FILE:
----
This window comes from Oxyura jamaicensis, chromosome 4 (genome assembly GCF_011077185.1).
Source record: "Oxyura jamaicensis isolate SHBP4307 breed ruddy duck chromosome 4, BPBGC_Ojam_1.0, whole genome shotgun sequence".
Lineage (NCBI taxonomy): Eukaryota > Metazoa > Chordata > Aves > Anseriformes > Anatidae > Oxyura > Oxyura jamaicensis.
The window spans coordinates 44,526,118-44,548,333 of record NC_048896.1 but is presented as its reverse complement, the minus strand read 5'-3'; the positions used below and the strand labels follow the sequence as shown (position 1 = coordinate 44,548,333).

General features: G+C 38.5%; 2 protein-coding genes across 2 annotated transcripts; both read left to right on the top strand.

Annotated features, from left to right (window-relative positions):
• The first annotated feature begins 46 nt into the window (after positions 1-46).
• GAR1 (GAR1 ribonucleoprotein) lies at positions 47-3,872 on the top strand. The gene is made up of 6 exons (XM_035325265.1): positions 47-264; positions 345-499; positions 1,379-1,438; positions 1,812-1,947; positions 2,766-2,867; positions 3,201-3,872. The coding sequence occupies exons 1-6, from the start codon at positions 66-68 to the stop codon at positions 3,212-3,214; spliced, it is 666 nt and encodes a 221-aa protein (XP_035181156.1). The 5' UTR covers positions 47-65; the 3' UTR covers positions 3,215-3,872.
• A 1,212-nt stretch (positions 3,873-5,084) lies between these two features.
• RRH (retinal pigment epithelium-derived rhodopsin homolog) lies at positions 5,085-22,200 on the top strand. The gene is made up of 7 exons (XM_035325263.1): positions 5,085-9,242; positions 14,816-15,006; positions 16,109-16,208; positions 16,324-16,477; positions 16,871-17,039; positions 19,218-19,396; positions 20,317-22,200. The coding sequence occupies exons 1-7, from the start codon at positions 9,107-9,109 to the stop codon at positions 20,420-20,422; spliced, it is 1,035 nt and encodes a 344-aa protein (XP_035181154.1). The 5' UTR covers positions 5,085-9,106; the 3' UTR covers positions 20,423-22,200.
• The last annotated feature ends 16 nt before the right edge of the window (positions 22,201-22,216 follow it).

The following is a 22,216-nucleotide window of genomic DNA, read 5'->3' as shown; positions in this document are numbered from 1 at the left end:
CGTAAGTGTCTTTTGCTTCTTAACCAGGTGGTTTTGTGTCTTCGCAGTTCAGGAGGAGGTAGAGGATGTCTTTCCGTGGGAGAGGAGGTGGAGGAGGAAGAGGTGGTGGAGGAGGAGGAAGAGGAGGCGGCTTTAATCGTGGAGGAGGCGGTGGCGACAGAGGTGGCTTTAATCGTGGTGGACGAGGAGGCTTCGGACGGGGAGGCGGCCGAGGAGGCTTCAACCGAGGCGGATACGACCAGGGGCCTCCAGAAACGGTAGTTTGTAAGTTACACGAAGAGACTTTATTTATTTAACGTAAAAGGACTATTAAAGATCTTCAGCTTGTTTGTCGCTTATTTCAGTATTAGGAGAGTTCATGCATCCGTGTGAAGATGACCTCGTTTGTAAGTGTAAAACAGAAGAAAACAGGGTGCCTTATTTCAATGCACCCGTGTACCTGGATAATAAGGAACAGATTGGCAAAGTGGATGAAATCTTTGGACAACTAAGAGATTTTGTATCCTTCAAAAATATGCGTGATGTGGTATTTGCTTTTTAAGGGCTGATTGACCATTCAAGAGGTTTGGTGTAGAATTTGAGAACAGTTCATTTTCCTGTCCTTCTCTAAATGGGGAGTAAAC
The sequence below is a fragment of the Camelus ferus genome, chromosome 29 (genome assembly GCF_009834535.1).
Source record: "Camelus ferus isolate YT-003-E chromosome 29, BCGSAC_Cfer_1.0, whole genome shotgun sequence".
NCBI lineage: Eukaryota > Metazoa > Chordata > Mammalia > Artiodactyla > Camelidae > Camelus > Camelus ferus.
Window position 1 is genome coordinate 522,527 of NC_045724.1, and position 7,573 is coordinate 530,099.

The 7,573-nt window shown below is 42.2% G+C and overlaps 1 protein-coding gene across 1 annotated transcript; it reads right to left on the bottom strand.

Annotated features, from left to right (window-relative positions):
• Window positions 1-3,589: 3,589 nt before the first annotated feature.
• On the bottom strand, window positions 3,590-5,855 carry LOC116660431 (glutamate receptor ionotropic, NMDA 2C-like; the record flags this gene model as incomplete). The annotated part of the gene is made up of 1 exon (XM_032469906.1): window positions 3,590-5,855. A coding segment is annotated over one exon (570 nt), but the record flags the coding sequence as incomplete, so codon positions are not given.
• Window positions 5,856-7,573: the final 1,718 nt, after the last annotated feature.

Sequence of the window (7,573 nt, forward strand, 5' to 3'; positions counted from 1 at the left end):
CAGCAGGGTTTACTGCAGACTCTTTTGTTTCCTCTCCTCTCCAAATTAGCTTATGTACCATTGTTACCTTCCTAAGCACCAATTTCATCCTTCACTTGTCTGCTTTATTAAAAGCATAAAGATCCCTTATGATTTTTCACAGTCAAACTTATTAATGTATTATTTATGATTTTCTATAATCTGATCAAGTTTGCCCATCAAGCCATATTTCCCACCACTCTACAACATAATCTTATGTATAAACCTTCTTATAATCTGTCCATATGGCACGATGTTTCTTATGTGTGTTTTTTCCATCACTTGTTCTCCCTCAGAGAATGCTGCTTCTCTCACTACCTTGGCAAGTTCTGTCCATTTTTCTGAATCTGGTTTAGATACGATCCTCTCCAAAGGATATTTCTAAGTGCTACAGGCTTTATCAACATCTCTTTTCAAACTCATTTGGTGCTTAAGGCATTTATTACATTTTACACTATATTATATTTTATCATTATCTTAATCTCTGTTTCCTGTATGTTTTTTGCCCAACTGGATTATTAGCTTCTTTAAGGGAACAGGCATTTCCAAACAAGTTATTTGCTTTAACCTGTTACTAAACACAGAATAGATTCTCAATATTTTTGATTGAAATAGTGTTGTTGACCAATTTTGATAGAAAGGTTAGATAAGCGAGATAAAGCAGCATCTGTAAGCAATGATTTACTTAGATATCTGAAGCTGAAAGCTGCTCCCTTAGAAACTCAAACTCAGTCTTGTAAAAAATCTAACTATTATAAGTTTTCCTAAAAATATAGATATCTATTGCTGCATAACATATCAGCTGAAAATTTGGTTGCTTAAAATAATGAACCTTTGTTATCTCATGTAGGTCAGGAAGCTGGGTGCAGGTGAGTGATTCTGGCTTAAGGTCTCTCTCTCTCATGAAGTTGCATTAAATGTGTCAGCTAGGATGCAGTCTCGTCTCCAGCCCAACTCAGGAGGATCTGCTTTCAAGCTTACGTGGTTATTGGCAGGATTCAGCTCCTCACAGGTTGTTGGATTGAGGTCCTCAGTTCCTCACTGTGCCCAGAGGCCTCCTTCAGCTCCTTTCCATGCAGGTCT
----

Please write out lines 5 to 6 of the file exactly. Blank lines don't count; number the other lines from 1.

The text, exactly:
General features: G+C 38.5%; 2 protein-coding genes across 2 annotated transcripts; both read left to right on the top strand.

Annotated features, from left to right (window-relative positions):